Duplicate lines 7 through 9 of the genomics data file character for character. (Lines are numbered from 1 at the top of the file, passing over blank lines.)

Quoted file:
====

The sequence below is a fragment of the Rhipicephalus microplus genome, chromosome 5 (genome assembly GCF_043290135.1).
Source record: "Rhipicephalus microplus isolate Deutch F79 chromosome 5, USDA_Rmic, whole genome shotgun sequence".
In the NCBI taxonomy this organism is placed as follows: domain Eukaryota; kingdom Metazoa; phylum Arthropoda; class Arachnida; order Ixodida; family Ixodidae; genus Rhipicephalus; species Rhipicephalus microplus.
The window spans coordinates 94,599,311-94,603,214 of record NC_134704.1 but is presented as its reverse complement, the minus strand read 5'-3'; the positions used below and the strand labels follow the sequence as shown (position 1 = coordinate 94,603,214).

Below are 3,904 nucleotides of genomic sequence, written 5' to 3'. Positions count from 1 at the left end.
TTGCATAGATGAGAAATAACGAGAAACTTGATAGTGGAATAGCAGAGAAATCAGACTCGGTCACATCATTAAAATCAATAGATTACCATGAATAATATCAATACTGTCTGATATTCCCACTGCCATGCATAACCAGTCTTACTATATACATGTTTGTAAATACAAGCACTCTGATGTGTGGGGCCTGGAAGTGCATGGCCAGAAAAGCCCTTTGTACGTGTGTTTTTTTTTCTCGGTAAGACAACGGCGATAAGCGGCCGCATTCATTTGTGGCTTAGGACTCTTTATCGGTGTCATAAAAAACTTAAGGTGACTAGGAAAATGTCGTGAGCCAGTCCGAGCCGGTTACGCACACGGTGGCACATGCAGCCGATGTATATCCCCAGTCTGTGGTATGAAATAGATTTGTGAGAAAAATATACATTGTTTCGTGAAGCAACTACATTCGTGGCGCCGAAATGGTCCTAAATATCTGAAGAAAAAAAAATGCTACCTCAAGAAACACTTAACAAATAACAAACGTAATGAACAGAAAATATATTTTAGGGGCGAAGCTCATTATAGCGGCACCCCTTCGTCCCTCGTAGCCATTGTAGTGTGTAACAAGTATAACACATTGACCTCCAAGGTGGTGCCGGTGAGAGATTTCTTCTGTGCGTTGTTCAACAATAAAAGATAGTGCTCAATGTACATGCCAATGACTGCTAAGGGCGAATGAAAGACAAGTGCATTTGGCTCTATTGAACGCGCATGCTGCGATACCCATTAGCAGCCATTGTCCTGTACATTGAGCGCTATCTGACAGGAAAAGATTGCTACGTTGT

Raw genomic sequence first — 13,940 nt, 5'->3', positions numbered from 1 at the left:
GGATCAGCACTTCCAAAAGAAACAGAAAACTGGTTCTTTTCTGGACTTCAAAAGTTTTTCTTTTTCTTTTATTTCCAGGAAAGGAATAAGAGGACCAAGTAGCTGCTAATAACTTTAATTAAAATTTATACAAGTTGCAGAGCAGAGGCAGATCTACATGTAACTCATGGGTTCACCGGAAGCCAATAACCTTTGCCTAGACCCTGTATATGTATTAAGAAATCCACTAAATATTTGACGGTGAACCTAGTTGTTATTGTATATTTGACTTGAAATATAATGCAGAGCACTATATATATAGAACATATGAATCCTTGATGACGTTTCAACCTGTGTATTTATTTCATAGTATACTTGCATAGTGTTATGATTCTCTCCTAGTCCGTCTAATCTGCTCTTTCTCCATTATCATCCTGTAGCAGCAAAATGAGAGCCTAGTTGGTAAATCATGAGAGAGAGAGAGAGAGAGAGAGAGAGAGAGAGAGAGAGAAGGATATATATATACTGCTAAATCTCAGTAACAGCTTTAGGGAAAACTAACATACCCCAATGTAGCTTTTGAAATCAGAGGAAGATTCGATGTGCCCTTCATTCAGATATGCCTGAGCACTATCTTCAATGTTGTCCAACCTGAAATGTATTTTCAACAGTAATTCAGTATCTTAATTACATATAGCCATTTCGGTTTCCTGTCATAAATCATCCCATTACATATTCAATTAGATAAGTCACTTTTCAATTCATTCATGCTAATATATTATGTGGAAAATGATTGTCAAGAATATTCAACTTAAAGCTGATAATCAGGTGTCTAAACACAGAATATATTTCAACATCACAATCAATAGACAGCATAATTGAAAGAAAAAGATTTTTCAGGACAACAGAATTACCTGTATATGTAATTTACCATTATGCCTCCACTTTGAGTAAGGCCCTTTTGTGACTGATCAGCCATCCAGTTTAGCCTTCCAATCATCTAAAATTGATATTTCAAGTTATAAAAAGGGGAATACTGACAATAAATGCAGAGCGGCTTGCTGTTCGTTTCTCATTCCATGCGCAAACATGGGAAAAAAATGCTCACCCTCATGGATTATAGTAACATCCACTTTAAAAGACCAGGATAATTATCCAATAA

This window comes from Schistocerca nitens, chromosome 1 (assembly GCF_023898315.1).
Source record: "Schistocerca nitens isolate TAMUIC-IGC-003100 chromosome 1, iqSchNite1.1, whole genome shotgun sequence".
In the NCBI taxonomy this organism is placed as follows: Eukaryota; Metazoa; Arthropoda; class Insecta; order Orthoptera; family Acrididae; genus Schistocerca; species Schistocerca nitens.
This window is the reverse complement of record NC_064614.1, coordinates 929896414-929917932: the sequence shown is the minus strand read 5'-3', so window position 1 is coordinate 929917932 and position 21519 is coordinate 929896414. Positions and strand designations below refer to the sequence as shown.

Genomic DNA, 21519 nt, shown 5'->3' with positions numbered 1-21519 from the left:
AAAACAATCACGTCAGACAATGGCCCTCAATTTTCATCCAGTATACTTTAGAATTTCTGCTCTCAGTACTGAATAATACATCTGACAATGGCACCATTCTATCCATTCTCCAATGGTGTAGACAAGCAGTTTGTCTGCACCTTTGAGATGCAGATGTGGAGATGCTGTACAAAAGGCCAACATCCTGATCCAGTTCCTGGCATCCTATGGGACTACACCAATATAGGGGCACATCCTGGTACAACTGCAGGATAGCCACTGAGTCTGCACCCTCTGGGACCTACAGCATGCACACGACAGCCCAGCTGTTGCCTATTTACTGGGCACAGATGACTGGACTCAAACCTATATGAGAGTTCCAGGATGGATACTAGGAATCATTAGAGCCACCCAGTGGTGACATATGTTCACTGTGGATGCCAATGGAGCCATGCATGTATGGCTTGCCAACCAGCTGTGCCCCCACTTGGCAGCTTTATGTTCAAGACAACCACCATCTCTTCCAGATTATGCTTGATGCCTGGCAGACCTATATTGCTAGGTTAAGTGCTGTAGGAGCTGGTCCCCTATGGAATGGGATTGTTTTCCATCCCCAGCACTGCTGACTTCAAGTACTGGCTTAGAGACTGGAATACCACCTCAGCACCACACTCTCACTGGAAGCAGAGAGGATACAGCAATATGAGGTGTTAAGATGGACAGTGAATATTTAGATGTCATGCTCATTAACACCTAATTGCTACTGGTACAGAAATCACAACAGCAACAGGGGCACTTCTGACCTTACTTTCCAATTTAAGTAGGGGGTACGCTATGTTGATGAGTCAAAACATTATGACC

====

Raw genomic sequence first — 13,940 nt, 5'->3', positions numbered from 1 at the left:
GGATCAGCACTTCCAAAAGAAACAGAAAACTGGTTCTTTTCTGGACTTCAAAAGTTTTTCTTTTTCTTTTATTTCCAGGAAAGGAATAAGAGGACCAAGTAGCTGCTAATAACTTTAATTAAAATTTATACAAGTTGCAGAGCAGAGGCAGATCTACATGTAACTCATGGGTTCACCGGAAGCCAATAACCTTTGCCTAGACCCTGTATATGTATTAAGAAATCCACTAAATATTTGACGGTGAACCTAGTTGTTATTGTATATTTGACTTGAAATATAATGCAGAGCACTATATATATAGAACATATGAATCCTTGATGACGTTTCAACCTGTGTATTTATTTCATAGTATACTTGCATAGTGTTATGATTCTCTCCTAGTCCGTCTAATCTGCTCTTTCTCCATTATCATCCTGTAGCAGCAAAATGAGAGCCTAGTTGGTAAATCATGAGAGAGAGAGAGAGAGAGAGAGAGAGAGAGAGAGAGAGAAGGATATATATATACTGCTAAATCTCAGTAACAGCTTTAGGGAAAACTAACATACCCCAATGTAGCTTTTGAAATCAGAGGAAGATTCGATGTGCCCTTCATTCAGATATGCCTGAGCACTATCTTCAATGTTGTCCAACCTGAAATGTATTTTCAACAGTAATTCAGTATCTTAATTACATATAGCCATTTCGGTTTCCTGTCATAAATCATCCCATTACATATTCAATTAGATAAGTCACTTTTCAATTCATTCATGCTAATATATTATGTGGAAAATGATTGTCAAGAATATTCAACTTAAAGCTGATAATCAGGTGTCTAAACACAGAATATATTTCAACATCACAATCAATAGACAGCATAATTGAAAGAAAAAGATTTTTCAGGACAACAGAATTACCTGTATATGTAATTTACCATTATGCCTCCACTTTGAGTAAGGCCCTTTTGTGACTGATCAGCCATCCAGTTTAGCCTTCCAATCATCTAAAATTGATATTTCAAGTTATAAAAAGGGGAATACTGACAATAAATGCAGAGCGGCTTGCTGTTCGTTTCTCATTCCATGCGCAAACATGGGAAAAAAATGCTCACCCTCATGGATTATAGTAACATCCACTTTAAAAGACCAGGATAATTATCCAATAA

This window comes from Schistocerca nitens, chromosome 1 (assembly GCF_023898315.1).